Edwards Says He Will Divest Funds Linked to Lenders Foreclosing in New Orleans

DES MOINES, Iowa (AP) - Democratic presidential candidate John Edwards, who has called homeownership "the foundation of the American dream," said Friday he will get rid of personal assets tied to lenders who have foreclosed on Hurricane Katrina victims.

"I will not have my family's money involved in these firms that are foreclosing on people in New Orleans," he told The Associated Press.

Edwards has reported $29.5 million in assets, more than half of which are invested in the hedge fund Fortress Investment Group., a company that paid him nearly half a million dollars last year for consulting advice.

Fortress has investments in lenders that offer subprime mortgages, higher priced loans for borrowers considered greater risks. The Wall Street Journal on Friday identified 34 New Orleans homeowners who face foreclosure actions from lenders connected to Fortress.

"My reaction is I'm going to help these people," Edwards said in a telephone interview. "I just learned about this. I don't know the details, I will find out and I will find a way to help them."

Edwards has decried the predatory lending practices that sometimes accompany subprime mortgage lending, which especially target minorities and the elderly, and can tie people to home loans that they can't repay. He has built his campaign on an anti-poverty message and has toured and worked in the neighborhoods devastated by the 2005 hurricane. In fact, a three-day poverty tour he embarked on last month began in New Orleans' hardest hit Lower Ninth Ward.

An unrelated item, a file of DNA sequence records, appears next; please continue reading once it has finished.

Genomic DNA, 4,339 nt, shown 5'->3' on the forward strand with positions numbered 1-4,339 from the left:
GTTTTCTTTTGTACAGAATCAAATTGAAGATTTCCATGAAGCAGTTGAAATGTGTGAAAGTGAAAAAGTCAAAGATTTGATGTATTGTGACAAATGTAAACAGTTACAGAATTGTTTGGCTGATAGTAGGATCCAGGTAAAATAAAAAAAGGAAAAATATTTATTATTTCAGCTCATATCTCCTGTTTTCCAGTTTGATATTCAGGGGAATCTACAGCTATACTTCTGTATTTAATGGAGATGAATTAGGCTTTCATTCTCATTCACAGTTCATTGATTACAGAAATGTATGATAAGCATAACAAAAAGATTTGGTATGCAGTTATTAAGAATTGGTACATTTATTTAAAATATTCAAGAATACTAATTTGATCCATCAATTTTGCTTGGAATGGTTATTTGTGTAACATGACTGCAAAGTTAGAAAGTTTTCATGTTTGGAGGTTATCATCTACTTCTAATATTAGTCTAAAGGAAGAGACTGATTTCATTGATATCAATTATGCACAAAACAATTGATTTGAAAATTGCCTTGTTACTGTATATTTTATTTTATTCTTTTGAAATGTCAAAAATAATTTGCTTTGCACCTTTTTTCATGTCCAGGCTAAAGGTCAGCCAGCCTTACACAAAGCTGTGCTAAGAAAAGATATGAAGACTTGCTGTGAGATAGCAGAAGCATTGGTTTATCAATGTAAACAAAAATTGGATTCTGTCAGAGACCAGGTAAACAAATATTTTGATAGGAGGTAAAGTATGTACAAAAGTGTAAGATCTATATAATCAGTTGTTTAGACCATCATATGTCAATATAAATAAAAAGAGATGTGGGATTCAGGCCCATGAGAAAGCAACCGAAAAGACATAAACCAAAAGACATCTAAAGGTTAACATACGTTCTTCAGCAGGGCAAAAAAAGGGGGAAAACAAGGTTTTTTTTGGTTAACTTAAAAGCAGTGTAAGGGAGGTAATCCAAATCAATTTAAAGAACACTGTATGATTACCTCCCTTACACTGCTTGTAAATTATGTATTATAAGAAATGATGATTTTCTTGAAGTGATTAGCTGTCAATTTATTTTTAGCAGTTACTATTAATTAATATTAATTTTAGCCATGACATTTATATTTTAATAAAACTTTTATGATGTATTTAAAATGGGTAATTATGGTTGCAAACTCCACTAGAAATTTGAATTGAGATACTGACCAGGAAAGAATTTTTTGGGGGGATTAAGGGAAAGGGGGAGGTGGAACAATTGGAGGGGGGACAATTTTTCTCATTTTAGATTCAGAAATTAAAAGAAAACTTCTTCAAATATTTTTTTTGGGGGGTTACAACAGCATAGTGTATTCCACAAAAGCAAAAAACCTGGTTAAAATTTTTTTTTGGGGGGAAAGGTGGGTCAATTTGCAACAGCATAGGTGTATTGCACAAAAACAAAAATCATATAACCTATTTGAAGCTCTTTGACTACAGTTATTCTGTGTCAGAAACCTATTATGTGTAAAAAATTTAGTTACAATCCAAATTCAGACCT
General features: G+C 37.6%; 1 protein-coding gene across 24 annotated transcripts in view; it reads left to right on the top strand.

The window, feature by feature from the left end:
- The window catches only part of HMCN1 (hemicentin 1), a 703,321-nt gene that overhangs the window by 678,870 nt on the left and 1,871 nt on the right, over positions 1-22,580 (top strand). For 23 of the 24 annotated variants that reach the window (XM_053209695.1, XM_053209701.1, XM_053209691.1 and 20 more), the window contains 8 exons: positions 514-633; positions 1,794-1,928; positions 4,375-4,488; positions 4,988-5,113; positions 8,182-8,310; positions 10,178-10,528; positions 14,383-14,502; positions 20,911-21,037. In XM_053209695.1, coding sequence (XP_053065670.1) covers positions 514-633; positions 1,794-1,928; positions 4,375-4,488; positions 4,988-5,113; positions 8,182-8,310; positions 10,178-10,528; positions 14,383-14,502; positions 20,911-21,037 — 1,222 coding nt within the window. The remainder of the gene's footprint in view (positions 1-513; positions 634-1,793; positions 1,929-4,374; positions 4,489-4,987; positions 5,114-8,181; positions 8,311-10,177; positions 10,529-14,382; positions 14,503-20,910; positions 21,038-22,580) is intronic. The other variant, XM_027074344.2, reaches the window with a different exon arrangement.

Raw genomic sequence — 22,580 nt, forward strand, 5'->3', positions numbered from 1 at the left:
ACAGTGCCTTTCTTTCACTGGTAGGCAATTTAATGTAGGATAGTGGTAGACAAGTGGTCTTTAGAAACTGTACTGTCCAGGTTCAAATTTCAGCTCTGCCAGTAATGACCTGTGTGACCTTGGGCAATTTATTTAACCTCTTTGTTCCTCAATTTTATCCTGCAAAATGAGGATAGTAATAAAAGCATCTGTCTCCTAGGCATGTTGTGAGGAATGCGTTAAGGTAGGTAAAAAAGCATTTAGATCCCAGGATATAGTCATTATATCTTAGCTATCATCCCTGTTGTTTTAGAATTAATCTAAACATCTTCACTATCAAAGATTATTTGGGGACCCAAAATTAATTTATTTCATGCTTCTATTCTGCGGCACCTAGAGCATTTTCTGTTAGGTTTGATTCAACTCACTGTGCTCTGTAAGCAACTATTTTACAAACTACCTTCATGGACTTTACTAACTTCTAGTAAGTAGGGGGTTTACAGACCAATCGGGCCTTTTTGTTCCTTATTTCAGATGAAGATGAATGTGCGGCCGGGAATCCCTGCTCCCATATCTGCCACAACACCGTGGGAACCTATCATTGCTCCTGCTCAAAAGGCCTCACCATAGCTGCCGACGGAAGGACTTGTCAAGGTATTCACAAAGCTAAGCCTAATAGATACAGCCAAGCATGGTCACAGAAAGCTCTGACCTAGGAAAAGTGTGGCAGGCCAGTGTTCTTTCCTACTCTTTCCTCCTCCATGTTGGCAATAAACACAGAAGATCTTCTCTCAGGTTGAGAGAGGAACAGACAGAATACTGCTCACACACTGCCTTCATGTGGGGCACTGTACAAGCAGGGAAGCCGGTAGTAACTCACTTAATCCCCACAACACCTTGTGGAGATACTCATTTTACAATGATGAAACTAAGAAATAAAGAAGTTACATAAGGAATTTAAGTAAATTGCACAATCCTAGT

Edwards worked part-time for Fortress Investment Group, getting paid $479,512. The campaign said Friday that Edwards and his wife Elizabeth have $16 million in all their Fortress-related investments. And Fortress executives have donated generously to his presidential campaign - company employees have donated more than $150,000 toward his candidacy during the first six months of the year.

The Washington Post reported Fortress' connections to subprime lenders in May. At the time, Edwards said he was unaware that the hedge fund had such investments. He further said that he asked Fortress to help Katrina victims facing foreclosure.

Asked Friday if his investments damaged his image as a poverty fighter, Edward's said: "No. Everyone knows I am completely committed to eliminating poverty in this country. I have the strongest national predatory lending proposal. These are things I will pursue."

Edwards has proposed passing federal laws to prohibit mortgage abuses and help homeowners at risk of foreclosure or bankruptcy.

Among its investments, Fortress has for some time owned a stake in Green Tree Servicing, a company that specializes in managing higher-priced mortgages for people with tarnished credit or low incomes who are considered greater risks. As home-mortgage delinquencies and foreclosures have surged in recent months, especially for subprime loans, the distress has roiled financial markets and sparked anxiety that it could spill over into the broader economy.

Green Tree and a second subprime lender acquired by Fortress, Nationstar Mortgage, were the two lenders filing foreclosure suits in New Orleans, the Journal reported.

Edwards was traveling Iowa by bus Friday, promoting his plan to boost the use of alternative fuels by replacing 100,000 school buses with biodiesel vehicles.